It urges the Prime Minister to keep his promise to spend 0.7 per cent of income on foreign aid during 2013 – and to enshrine the target in law – and to press for other world leaders to follow suit.

The campaign is arguing for extra help for agriculture in the developing world and to mitigate the impact of climate change. It wants Mr Cameron to “reinvigorate” plans to stop companies using tax havens by putting the issue on the G8’s agenda.

It is calling for action to prevent small farmers being forced off their land and for Britain to reduce the use of “damaging” biofuels often grown by developing countries instead of food for local people.

Archbishop Tutu said in a message of support: “It’s time the world’s decision-makers came to the right decision on hunger.  It’s time to end the unnecessary suffering caused by the failure of the current food system. We can make hunger a thing of the past if we act now.”

Start your day with The Independent, sign up for daily news emails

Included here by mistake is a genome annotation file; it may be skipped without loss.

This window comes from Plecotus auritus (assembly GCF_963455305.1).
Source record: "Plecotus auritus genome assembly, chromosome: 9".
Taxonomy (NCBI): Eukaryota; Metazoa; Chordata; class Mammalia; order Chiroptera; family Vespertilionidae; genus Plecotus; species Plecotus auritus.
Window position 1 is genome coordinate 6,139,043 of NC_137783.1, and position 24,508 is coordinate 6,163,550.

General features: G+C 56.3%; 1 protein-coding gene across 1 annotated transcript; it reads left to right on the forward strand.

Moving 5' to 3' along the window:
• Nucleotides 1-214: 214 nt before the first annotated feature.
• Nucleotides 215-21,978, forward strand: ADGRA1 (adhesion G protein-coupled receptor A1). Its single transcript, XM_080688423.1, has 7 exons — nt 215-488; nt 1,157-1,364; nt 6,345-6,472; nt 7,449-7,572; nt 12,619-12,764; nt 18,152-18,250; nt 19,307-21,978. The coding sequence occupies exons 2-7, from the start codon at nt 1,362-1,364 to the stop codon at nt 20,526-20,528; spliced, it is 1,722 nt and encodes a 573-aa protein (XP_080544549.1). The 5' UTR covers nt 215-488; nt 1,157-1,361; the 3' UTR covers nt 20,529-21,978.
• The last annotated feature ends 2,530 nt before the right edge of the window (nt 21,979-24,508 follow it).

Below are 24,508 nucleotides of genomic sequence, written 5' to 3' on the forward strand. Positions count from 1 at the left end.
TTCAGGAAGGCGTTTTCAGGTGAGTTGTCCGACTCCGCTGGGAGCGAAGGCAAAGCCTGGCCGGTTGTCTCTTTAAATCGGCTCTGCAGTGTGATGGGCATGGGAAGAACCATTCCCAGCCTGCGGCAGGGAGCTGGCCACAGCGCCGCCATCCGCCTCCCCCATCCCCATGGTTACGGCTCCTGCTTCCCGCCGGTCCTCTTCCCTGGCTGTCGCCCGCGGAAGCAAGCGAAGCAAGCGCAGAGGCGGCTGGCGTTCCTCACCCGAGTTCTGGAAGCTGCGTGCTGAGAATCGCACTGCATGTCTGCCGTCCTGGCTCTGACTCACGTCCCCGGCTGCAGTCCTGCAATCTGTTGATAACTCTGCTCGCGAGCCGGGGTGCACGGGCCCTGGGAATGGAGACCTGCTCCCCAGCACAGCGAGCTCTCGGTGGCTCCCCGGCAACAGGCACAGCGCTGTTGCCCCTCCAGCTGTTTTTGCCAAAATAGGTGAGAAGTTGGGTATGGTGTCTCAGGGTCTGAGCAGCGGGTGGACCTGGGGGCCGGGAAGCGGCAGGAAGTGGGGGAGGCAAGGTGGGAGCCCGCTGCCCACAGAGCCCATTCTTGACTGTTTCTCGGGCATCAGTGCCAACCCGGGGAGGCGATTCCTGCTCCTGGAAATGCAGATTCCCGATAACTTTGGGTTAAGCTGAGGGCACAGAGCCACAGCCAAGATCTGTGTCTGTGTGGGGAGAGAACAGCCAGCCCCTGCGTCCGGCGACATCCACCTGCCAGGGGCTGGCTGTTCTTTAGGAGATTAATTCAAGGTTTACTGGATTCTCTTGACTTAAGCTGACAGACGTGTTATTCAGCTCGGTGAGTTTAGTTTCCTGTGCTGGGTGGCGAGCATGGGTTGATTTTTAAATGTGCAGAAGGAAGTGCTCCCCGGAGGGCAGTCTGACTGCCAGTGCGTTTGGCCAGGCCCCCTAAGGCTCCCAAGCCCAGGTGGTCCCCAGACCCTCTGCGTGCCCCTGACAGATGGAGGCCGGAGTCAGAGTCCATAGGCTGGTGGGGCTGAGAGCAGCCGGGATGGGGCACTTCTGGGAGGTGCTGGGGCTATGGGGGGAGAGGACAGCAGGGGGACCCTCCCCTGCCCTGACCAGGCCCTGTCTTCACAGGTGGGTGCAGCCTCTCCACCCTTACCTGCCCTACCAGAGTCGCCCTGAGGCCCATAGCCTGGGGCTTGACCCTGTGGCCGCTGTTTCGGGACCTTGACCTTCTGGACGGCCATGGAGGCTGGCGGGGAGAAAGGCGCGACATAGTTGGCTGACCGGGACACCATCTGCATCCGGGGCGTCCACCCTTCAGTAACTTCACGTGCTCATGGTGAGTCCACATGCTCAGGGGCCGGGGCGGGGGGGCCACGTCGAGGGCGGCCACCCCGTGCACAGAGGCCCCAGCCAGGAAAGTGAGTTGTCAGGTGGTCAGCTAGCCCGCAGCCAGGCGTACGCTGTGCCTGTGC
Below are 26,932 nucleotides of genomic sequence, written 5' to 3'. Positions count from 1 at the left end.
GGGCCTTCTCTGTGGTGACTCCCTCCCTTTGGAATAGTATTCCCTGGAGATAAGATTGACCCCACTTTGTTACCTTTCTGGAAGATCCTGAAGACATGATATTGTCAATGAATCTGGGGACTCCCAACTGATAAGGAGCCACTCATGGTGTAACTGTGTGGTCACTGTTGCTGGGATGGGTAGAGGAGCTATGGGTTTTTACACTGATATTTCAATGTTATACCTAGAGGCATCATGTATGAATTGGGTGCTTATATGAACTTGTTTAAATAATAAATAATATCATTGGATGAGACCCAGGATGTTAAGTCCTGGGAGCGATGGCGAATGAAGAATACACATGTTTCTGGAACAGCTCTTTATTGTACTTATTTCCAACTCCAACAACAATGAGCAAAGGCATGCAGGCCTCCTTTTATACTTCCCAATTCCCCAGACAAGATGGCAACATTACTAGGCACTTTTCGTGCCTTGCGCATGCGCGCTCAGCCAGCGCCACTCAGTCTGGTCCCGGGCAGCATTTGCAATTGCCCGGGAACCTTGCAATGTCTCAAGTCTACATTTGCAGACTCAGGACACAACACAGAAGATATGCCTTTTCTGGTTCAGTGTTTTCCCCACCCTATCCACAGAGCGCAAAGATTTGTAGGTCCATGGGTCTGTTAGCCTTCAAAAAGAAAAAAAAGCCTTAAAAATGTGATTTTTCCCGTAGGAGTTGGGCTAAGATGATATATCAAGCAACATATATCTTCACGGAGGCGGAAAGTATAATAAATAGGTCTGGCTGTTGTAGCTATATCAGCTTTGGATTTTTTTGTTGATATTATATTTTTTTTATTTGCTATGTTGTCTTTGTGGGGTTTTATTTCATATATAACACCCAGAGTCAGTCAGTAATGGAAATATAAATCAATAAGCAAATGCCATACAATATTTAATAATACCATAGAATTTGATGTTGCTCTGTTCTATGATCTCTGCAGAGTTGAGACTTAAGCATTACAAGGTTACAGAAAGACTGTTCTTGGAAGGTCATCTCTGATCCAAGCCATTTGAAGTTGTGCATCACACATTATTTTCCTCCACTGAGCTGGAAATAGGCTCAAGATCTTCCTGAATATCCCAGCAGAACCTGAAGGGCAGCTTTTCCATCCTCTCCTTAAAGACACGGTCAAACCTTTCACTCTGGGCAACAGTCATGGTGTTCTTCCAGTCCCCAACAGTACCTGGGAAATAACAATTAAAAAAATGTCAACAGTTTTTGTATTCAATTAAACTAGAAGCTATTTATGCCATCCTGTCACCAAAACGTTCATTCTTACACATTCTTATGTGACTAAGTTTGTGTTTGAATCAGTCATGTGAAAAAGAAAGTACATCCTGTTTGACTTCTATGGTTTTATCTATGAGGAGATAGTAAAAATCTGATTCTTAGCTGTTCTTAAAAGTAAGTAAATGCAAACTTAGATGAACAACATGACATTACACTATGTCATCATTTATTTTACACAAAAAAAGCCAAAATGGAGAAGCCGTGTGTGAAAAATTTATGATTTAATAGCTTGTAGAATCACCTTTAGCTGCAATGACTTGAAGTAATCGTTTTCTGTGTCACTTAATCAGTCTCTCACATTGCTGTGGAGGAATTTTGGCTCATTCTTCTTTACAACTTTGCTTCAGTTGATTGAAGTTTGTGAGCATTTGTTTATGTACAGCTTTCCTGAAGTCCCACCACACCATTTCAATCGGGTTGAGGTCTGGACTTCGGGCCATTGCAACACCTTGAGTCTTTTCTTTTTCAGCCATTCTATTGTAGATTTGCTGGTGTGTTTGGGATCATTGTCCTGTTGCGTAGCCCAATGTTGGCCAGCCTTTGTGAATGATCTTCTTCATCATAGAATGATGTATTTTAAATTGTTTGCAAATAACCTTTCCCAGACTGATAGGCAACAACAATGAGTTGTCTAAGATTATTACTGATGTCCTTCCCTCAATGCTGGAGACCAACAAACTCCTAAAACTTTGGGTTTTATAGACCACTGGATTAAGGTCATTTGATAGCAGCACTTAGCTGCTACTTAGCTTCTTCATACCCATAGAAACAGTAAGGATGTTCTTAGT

PROMOTED VIDEO
Have you tried new the Independent Digital Edition apps?
ebooks
ebooksA year of political gossip, levity and intrigue from the sharpest pen in Westminster
Latest stories from i100
Have you tried new the Independent Digital Edition apps?
Independent Dating
and  

By clicking 'Search' you
are agreeing to our
Terms of Use.

iJobs Job Widget
iJobs General

Recruitment Genius: Polish Speaking Buying Assistant

£18000 - £20000 per annum: Recruitment Genius: Superb opportunity for a BUYING...

Recruitment Genius: Support Worker

£14560 - £15000 per annum: Recruitment Genius: This company offers personalise...

Recruitment Genius: Key Account Manager

Negotiable: Recruitment Genius: A really exciting opportunity has arisen for a...

Recruitment Genius: Multi Trade Operative

£22000 - £24000 per annum: Recruitment Genius: An established, family owned de...

Day In a Page

Syria crisis: Celebrities call on David Cameron to take more refugees as one young mother tells of torture by Assad regime

Celebrities call on David Cameron to take more Syrian refugees

One young mother tells of torture by Assad regime
The enemy within: People who hear voices in their heads are being encouraged to talk back – with promising results

The enemy within

People who hear voices in their heads are being encouraged to talk back
'In Auschwitz you got used to anything'

'In Auschwitz you got used to anything'

Survivors of the Nazi concentration camp remember its horror, 70 years on
Autumn/winter menswear 2015: The uniforms that make up modern life come to the fore

Autumn/winter menswear 2015

The uniforms that make up modern life come to the fore